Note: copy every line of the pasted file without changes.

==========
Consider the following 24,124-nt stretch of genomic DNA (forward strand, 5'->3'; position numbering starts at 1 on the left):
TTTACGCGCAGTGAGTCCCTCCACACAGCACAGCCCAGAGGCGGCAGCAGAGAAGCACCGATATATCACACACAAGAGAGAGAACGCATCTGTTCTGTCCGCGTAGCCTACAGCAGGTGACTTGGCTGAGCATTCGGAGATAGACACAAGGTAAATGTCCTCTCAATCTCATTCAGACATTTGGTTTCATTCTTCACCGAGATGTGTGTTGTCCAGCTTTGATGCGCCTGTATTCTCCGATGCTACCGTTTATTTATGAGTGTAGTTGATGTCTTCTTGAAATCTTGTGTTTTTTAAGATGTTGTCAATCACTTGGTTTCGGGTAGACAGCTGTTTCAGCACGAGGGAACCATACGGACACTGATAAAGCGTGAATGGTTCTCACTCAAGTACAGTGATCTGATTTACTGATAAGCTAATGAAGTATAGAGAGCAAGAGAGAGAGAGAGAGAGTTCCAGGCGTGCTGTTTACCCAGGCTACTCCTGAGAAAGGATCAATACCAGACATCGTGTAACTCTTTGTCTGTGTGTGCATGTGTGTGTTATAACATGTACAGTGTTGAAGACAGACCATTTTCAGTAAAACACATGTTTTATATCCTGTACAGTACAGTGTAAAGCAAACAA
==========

Consider the following 24,124-nt stretch of genomic DNA (forward strand, 5'->3'; position numbering starts at 1 on the left):
TTTACGCGCAGTGAGTCCCTCCACACAGCACAGCCCAGAGGCGGCAGCAGAGAAGCACCGATATATCACACACAAGAGAGAGAACGCATCTGTTCTGTCCGCGTAGCCTACAGCAGGTGACTTGGCTGAGCATTCGGAGATAGACACAAGGTAAATGTCCTCTCAATCTCATTCAGACATTTGGTTTCATTCTTCACCGAGATGTGTGTTGTCCAGCTTTGATGCGCCTGTATTCTCCGATGCTACCGTTTATTTATGAGTGTAGTTGATGTCTTCTTGAAATCTTGTGTTTTTTAAGATGTTGTCAATCACTTGGTTTCGGGTAGACAGCTGTTTCAGCACGAGGGAACCATACGGACACTGATAAAGCGTGAATGGTTCTCACTCAAGTACAGTGATCTGATTTACTGATAAGCTAATGAAGTATAGAGAGCAAGAGAGAGAGAGAGAGAGTTCCAGGCGTGCTGTTTACCCAGGCTACTCCTGAGAAAGGATCAATACCAGACATCGTGTAACTCTTTGTCTGTGTGTGCATGTGTGTGTTATAACATGTACAGTGTTGAAGACAGACCATTTTCAGTAAAACACATGTTTTATATCCTGTACAGTACAGTGTAAAGCAAACAA